The opinion of the court was delivered by: MEANEY
The defendant in this case was indicted by the Grand Jury on a charge of having made a false statement in his application for citizenship which he filed on March 22, 1938, and thereby unlawfully procuring naturalization on June 24, 1938. The indictment charged this offense under Title 8, U.S.Code, Section 414, 8 U.S.C.A. § 414.This indictment was returned on November 28, 1941.
When the U.S. Attorney moved the trial of this indictment, counsel for the defendant moved to quash the indictment on the ground that the statute of limitations had run previous to the finding and return of the indictment, and that therefore the indictment was without validity.
Title 8 Section 415 of the U.S.Code, 8 U.S.C.A. § 415, provides as follows: "Limitation of prosecutions for crimes. No person shall be prosecuted, tried, or punished for any crime arising under the provisions of Sections 356 [etc.], and 407 to 415 of this title, unless the indictment is found or the information is filed within five years next after the commissior of such crime." Title 8, U.S.Code, § 415, 8 U.S.C.A. § 415.
It will be noted that this section of the Code, in effect at the time of the alleged commission of the offense, specifically established a 5 year limitation period during which indictment could properly be found.
Subsequently, in October, 1940, Congress passed an Act, entitled the Nationality Act of 1940, Title 8, Section 907, U.S.C.A. which was to take effect 90 days after October 14, 1940, and which superseded the law theretofore in effect regarding naturalization. Section 747 of the Nationality Act contains a saving clause which reads in subparagraph (a) as follows:
"Nothing contained in either subchapter III or in subchapter V of this chapter, unless otherwise provided therein, shall be construed to affect the validity of any declaration of intention, petition for naturalization, certificate of naturalization or of citizenship, or other document or proceeding which shall be valid at the time this chapter shall take effect; or to affect any prosecution, suit, action, or proceedings, civil or criminal, brought, or any act, thing, or matter, civil or criminal, done or existing, at the time this chapter shall take effect; but as to all such prosecutions, suits, actions, proceedings, acts, things, or matters, the statutes or parts of statutes repealed by this chapter, are hereby continued in force and effect."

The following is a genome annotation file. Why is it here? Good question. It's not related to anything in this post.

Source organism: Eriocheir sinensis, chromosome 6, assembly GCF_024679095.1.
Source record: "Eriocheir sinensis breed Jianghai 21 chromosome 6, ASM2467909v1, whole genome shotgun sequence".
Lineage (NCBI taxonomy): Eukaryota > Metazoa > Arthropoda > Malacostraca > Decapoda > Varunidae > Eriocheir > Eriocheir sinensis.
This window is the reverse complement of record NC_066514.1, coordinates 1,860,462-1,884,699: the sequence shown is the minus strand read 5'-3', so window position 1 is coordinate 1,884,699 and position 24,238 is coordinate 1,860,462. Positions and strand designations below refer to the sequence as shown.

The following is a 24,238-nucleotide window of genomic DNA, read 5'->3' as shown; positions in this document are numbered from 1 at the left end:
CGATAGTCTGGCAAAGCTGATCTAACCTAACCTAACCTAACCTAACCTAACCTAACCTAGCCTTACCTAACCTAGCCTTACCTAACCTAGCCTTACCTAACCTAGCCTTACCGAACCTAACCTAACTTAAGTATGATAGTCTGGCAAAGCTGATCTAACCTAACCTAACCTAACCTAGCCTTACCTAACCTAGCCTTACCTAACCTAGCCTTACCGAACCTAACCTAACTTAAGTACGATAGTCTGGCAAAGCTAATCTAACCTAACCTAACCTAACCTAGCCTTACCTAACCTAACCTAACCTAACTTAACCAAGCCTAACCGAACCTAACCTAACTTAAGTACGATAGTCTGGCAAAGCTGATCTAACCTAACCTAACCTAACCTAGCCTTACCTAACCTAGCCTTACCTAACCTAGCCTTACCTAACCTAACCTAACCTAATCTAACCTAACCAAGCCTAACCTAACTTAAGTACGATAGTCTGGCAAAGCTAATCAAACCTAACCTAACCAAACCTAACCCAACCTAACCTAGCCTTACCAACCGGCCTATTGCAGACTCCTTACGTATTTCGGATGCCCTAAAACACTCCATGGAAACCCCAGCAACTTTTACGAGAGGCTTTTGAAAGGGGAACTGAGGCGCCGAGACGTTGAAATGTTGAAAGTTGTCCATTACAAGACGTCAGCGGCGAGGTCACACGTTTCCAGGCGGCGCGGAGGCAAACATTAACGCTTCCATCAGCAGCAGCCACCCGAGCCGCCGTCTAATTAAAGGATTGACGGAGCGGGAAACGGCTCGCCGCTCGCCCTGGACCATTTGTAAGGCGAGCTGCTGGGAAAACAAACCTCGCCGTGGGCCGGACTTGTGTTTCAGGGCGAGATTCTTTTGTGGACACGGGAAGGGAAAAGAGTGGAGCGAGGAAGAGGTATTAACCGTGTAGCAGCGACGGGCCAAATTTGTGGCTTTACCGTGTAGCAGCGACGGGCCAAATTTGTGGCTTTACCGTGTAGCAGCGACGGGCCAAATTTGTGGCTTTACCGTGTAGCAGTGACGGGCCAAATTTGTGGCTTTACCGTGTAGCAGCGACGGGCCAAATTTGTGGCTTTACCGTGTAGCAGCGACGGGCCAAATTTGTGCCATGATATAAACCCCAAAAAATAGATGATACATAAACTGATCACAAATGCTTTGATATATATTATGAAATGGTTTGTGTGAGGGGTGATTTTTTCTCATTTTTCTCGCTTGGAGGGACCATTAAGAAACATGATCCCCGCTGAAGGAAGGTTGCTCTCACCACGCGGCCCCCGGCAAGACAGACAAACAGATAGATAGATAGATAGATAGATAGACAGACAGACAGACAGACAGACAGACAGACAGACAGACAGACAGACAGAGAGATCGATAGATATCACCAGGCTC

Title 8 U.S.C.A. § 904, provides that: "All Acts or parts of Acts in conflict with the provisions of this chapter, except for the purposes of section 746 of this title, are hereby repealed."
It is the contention of counsel for the defendant herein that these "saving clauses" continued in effect the offenses set forth in Title 8 U.S.C. § 414, 8 U.S.C.A. § 414, but did not continue in force procedural matters such as statutory limitations, and that therefore the general statute, establishing a 3 year limitation during which indictments may be found, Title 18 U.S.C.A. § 582, controls the instant situation, because of the repealing provision above mentioned, Title 8 U.S.C.A. § 904.
The wording of Title 8, Section 747 would seem to be plainly significant, stating clearly that nothing in Subchapter III of the Nationality Act (Section 701-747 of Title 8) shall affect the validity of any act, thing or matter, civil or criminal, done or existing at the time the act took effect. There is nothing contained in this language which would indicate that a distinction was to be considered existing between the substantive offenses of the prior Act and the procedural matters contained therein. This view of the situation is supported by reference to another part of the Nationality Act viz., subparagraph (h) of Section 746 which says:
"For the purpose of the prosecution of all crimes and offenses against the naturalization or citizenship laws of the United States which may have been committed prior to the date when this chapter shall go into effect, the existing naturalization and citizenship laws shall remain in full force and effect."
Note well the verbiage "the existing naturalization and citizenship laws shall remain in full force and effect". Unquestionably the statutory limitation was part of the then existing naturalization and citizenship laws.
The conclusion seems compelling that the five year limitation applies, and that the ...